First Year Seminars
All of our First Year Seminars will offer a focus on social justice in the future: Kerry Wallach plans to develop a new first-year seminar on cultural naming practices that will have at its center the exploration of cultural differences and traditions as expressed through name choices and traditions. Henning Wrage’s seminar on Conspiracy Theories will integrate an explicit focus on conspiracist ideologies such as QAnon, the social construction of group affiliation, and the role of compartmentalized informational flow in today’s mediascape that reinforces structural bias. Richard Lambert’s FYS, Puppies! An Investigation of Dogs in Literature and Film, includes a unit on animals as mediators and media of racial and social equity, and also includes hands-on, community-based learning initiatives (including visits to the Adams County SPCA) to address questions of animal, social, and public welfare. Christiane Breithaupt’s course on Living in Dictatorships inherently lends itself to the discussion of authoritarianism and the ostracizing of marginalized communities.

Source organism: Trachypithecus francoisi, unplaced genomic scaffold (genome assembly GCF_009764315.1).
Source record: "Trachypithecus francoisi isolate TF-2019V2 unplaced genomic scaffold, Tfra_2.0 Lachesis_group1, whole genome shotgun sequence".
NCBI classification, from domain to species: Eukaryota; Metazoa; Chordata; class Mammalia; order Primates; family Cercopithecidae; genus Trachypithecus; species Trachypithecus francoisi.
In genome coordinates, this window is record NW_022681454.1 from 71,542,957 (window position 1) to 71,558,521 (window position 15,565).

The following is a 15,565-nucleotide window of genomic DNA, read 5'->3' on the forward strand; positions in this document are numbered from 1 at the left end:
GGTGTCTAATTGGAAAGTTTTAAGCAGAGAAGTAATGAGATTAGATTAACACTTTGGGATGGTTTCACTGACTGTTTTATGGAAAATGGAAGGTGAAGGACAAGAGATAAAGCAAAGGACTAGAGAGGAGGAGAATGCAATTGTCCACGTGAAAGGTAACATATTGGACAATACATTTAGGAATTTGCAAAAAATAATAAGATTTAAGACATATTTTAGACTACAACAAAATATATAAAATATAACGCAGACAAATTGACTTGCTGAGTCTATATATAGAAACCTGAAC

In January 2021, our department met for the first time to discuss how to foster a culture of growth and inclusivity. This begins with a reevaluation of the definition of our field that will need to integrate not only Germany and German-speaking countries such as Austria and Switzerland, but also the literature of exile, Afro-German and Turkish-German culture (among others), and cultural negotiations of exile and migration.